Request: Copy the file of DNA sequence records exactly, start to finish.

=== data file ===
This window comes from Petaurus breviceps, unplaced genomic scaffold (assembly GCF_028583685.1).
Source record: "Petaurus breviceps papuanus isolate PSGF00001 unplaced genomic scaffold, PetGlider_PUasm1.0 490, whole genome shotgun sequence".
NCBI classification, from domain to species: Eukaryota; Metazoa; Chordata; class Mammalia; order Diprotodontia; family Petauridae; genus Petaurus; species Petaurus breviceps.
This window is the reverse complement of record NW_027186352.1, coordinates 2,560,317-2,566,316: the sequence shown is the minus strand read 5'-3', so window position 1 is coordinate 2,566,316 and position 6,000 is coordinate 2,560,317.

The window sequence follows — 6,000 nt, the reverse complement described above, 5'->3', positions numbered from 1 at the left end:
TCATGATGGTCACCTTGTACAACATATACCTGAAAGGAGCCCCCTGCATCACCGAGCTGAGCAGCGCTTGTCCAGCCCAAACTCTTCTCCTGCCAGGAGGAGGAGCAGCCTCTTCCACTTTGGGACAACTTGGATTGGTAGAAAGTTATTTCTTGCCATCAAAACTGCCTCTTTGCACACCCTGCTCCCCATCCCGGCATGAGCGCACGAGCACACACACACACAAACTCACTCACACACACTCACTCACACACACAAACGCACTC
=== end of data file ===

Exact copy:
This window comes from Petaurus breviceps, unplaced genomic scaffold (assembly GCF_028583685.1).
Source record: "Petaurus breviceps papuanus isolate PSGF00001 unplaced genomic scaffold, PetGlider_PUasm1.0 490, whole genome shotgun sequence".
NCBI classification, from domain to species: Eukaryota; Metazoa; Chordata; class Mammalia; order Diprotodontia; family Petauridae; genus Petaurus; species Petaurus breviceps.
This window is the reverse complement of record NW_027186352.1, coordinates 2,560,317-2,566,316: the sequence shown is the minus strand read 5'-3', so window position 1 is coordinate 2,566,316 and position 6,000 is coordinate 2,560,317.

The window sequence follows — 6,000 nt, the reverse complement described above, 5'->3', positions numbered from 1 at the left end:
TCATGATGGTCACCTTGTACAACATATACCTGAAAGGAGCCCCCTGCATCACCGAGCTGAGCAGCGCTTGTCCAGCCCAAACTCTTCTCCTGCCAGGAGGAGGAGCAGCCTCTTCCACTTTGGGACAACTTGGATTGGTAGAAAGTTATTTCTTGCCATCAAAACTGCCTCTTTGCACACCCTGCTCCCCATCCCGGCATGAGCGCACGAGCACACACACACACAAACTCACTCACACACACTCACTCACACACACAAACGCACTC